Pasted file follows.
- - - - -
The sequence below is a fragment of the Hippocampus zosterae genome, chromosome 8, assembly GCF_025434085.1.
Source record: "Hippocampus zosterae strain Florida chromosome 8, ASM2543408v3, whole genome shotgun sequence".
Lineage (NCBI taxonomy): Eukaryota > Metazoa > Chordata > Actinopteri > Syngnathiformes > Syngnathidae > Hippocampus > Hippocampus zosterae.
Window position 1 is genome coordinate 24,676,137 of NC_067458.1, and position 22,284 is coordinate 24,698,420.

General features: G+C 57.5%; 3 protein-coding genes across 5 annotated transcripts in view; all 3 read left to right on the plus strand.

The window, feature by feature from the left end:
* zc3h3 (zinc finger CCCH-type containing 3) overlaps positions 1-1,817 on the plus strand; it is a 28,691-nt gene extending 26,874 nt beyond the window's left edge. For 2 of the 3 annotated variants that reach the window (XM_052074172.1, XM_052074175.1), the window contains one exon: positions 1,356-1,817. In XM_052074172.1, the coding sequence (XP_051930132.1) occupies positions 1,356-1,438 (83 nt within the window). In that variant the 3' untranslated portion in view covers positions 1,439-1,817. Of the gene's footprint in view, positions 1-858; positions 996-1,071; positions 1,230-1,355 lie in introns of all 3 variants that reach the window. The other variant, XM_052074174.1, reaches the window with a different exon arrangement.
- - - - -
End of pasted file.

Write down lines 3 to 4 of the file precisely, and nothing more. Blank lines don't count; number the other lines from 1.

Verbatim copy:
Lineage (NCBI taxonomy): Eukaryota > Metazoa > Chordata > Actinopteri > Syngnathiformes > Syngnathidae > Hippocampus > Hippocampus zosterae.
Window position 1 is genome coordinate 24,676,137 of NC_067458.1, and position 22,284 is coordinate 24,698,420.